Why it crash?
Accordingly to Android Document,
We recommend that you keep saved state to less than 50k of data.
Note: In Android 7.0 (API level 24) and higher, the system throws a TransactionTooLargeException as a runtime exception. In lower versions of Android, the system only shows a warning in logcat.
Though it mentioned the size here, the actual calculation of the size is not easy, and hence replicating the issue is hard.
The Binder transaction failed because it was too large.
During a remote procedure call, the arguments and the return value of the call are transferred as Parcel objects stored in the Binder transaction buffer. If the arguments or the return value are too large to fit in the transaction buffer, then the call will fail and TransactionTooLargeException will be thrown.
There are two possible outcomes when a remote procedure call throws TransactionTooLargeException. Either the client was unable to send its request to the service (most likely if the arguments were too large to fit in the transaction buffer), or the service was unable to send its response back to the client (most likely if the return value was too large to fit in the transaction buffer).
I encountered this issue, and I found that when there huge amount of data getting exchanged between a service and an application,(This involves transferring lots of thumbnails). Actually data size was around 500kb, and the IPC transaction buffer size is set to 1024KB. I am not sure why it exceeded the transaction buffer.
This also can occur, when you pass lot of data through intent extras
When you get this exception in your application, please analyze your code.
- Are you exchanging lot of data between your services and application?
- Using intents to share huge data, (for example, the user selects huge number of files from gallery share press share, the URIs of the selected files will be transferred using intents)
- receiving bitmap files from service
- waiting for android to respond back with huge data (for example, getInstalledApplications() when the user installed lot of applications)
- using applyBatch() with lot of operations pending
How to handle when you get this exception
If possible, split the big operation in to small chunks, for example, instead of calling applyBatch() with 1000 operations, call it with 100 each.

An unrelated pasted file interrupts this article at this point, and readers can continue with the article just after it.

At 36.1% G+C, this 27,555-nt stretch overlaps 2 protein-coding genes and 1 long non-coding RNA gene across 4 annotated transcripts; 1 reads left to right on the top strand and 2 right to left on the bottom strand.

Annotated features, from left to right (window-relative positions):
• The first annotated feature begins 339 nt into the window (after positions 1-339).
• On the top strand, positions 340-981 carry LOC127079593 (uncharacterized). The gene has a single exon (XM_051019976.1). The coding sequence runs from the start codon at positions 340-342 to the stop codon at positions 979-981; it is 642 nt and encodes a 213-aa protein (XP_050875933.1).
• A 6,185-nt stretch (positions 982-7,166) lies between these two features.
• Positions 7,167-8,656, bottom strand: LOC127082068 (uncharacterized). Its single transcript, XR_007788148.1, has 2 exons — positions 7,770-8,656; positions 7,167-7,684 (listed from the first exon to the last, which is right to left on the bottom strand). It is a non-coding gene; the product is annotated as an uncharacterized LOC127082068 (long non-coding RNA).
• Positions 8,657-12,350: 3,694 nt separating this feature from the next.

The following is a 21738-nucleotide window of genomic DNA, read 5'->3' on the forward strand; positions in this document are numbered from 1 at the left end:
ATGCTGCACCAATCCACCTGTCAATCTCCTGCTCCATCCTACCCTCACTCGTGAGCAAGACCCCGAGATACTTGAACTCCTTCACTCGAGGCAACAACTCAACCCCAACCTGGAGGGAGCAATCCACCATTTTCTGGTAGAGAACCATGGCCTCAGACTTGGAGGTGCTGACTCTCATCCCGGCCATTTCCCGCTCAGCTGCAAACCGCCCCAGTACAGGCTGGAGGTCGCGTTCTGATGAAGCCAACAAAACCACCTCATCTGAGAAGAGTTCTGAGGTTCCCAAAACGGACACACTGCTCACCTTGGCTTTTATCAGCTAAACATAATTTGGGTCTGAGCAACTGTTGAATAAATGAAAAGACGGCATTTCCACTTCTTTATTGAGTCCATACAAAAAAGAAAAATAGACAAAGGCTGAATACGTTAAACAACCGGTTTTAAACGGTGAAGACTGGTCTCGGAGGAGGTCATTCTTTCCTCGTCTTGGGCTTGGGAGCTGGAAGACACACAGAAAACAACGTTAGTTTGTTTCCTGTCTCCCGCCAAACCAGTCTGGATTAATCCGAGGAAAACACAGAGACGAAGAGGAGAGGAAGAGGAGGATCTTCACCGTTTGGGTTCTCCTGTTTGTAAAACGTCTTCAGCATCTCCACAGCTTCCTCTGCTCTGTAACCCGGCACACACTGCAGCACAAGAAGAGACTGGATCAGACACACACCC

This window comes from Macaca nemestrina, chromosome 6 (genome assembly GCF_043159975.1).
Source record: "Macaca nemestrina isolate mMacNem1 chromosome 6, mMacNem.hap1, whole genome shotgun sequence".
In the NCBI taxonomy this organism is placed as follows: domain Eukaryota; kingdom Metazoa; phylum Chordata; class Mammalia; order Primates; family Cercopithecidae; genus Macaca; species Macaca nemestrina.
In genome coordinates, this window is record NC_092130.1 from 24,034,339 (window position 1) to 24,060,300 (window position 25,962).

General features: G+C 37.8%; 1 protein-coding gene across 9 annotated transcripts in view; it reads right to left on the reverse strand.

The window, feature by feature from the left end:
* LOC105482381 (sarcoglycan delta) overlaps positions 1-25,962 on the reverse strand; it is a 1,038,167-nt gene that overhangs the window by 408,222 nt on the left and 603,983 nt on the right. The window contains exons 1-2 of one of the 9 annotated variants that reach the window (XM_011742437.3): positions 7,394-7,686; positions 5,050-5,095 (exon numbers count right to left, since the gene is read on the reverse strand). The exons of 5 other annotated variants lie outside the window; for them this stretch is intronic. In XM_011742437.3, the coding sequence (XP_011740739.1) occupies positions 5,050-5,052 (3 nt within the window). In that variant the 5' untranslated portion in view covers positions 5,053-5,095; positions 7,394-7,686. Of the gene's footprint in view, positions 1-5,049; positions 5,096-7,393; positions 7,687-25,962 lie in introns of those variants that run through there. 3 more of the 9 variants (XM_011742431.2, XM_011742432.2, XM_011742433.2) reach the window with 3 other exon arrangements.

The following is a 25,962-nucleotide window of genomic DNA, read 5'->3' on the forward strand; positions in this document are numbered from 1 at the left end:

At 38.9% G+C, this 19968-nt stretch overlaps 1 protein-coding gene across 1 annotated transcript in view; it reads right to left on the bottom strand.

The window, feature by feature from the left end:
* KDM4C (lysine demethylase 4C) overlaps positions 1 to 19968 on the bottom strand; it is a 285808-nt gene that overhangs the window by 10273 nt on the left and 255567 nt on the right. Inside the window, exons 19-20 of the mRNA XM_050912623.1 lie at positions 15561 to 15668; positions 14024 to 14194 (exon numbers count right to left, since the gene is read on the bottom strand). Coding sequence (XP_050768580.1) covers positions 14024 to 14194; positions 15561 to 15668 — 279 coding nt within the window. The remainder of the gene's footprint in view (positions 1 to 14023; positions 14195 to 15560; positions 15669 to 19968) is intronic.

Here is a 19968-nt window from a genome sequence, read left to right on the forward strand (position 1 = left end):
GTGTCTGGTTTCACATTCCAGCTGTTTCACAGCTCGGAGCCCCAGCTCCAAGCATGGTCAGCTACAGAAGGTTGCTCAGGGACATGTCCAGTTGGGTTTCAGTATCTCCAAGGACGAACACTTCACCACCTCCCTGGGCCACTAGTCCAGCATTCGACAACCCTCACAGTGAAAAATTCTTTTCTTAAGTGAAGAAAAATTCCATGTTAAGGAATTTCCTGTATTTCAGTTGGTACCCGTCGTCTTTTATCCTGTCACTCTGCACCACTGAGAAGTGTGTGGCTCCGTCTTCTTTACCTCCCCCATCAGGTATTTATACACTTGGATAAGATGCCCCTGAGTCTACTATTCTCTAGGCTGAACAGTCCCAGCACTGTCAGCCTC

Do not exchange huge data (>1MB) between services and application
I dont know how to do this, but, Do not query android, which can return huge data :-)
The Binder framework is a fascinating topic that gets to the core of how Android works (and has a history stretching back to Palm OS) but I’ll summarize a few relevant details here:
- Binder IPC allows communication to occur synchronously in each process via a “transact” method. These “Binder transactions” pass data between the processes via highly optimized data containers called Parcel.
- Several familiar Android objects like Intent, Bundle, and Parcelable are ultimately packaged in Parcel objects in order to communicate with system_process.
- Creating / starting / stopping / pausing / resuming / etc. an Android Activity all involve making Binder transactions.
- Each app process has a 1 MB buffer for all Binder transactions.
If you search the internet for the exact size limit (in bytes) of data that can be added to an
Intent, you will find different statements ranging from 90Kb up to 1Mb but what is the exact limit? I decided to take the test and find the limit myself. I did a binary search to find the maximum amount of bytes that didn't cause a
TransactionTooLargeException or some other exception.
- API 23: 517716 bytes (520107 bytes incl. overhead);
- API 22: 517876 bytes;
- API 19: 518368 bytes;
- API 16: 518396 bytes;
- API 10: 518580 bytes;
The statements that
Intents could transfer up to 1Mb worth of data are definitely wrong, 500Kb is more accurate. It also seems that the maximum amount decreases slightly per Android version, this has probably something to do with the addition of new features to the
Intent or derived classes. My advice is to only add very basic arguments to an
Intent, if you need to transfer more, you are left with the following options:
- Store the data in a (temporary) file and pass around the file
URI. This option is probably your only option if you want to transfer large amounts of data to a completely different app.
- Store the data in the
- Create a singleton container holding the data you pass around.
Note: always check for null pointers
The last two options have a downside: If Android kills your app and thus the Activity stack you lose the data stored in both the singleton containers (the VM is killed) and the Application instance. If Android later restarts the Activities your app was displaying you might expect your singleton data to exist but it actually doesn’t. So you must check if you data exists, don’t assume it does.
1. Use SharePreferences
- Push them to SharedPreferences in Sender side
- Get theme from SharedPreferences in other side